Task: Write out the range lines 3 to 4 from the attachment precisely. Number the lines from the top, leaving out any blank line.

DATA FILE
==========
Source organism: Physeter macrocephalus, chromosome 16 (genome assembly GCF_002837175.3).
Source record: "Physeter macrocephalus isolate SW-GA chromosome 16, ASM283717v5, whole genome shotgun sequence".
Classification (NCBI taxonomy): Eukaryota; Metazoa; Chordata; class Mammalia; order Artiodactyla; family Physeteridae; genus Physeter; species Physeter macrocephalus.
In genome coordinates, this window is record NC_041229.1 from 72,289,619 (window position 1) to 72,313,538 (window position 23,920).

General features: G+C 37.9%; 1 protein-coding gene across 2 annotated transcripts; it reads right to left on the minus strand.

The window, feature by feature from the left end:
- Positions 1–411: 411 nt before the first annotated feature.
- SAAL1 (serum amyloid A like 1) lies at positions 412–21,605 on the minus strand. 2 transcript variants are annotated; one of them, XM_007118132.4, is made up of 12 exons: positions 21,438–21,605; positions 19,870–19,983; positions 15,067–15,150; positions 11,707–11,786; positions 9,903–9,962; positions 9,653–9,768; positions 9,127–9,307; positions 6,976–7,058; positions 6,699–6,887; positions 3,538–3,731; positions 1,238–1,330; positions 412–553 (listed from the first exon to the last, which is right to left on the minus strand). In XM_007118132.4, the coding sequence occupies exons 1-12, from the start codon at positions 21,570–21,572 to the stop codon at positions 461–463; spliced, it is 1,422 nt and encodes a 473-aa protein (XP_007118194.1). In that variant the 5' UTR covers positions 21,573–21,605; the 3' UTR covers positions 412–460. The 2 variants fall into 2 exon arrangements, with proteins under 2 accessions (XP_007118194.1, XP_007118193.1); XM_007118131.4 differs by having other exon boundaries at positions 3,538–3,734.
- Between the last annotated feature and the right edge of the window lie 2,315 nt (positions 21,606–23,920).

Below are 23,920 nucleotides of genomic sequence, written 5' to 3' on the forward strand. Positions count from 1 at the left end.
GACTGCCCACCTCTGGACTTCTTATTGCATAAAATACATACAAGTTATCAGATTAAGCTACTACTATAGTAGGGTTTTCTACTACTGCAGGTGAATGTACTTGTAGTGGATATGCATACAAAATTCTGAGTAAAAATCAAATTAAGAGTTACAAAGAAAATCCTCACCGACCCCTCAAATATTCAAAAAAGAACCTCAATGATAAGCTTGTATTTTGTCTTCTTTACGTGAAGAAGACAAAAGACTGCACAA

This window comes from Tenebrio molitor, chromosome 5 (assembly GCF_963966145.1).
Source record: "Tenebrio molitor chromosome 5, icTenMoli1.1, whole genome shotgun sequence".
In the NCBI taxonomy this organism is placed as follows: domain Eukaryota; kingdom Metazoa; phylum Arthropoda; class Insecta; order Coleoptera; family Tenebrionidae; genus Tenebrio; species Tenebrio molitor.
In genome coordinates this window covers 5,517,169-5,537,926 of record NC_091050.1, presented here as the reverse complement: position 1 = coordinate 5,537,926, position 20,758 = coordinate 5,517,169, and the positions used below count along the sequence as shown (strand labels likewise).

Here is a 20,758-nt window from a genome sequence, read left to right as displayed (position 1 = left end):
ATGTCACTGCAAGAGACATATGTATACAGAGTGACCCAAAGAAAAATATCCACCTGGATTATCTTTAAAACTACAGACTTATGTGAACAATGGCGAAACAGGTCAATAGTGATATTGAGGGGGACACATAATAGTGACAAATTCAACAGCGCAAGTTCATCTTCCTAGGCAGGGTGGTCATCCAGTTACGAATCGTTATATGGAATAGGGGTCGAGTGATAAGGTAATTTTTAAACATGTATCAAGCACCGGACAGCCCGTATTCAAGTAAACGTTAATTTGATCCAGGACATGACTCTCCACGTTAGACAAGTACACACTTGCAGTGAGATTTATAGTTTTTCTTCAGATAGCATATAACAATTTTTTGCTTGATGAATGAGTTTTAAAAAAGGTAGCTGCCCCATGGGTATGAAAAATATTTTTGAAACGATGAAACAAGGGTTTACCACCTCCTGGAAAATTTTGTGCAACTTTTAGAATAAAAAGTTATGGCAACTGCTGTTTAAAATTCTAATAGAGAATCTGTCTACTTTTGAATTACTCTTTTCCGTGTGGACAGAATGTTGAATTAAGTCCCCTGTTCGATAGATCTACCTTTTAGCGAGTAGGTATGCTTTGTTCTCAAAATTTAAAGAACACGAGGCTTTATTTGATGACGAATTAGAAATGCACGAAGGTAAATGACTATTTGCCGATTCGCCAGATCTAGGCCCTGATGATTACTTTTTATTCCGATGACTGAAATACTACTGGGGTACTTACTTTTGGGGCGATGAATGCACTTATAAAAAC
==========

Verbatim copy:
Classification (NCBI taxonomy): Eukaryota; Metazoa; Chordata; class Mammalia; order Artiodactyla; family Physeteridae; genus Physeter; species Physeter macrocephalus.
In genome coordinates, this window is record NC_041229.1 from 72,289,619 (window position 1) to 72,313,538 (window position 23,920).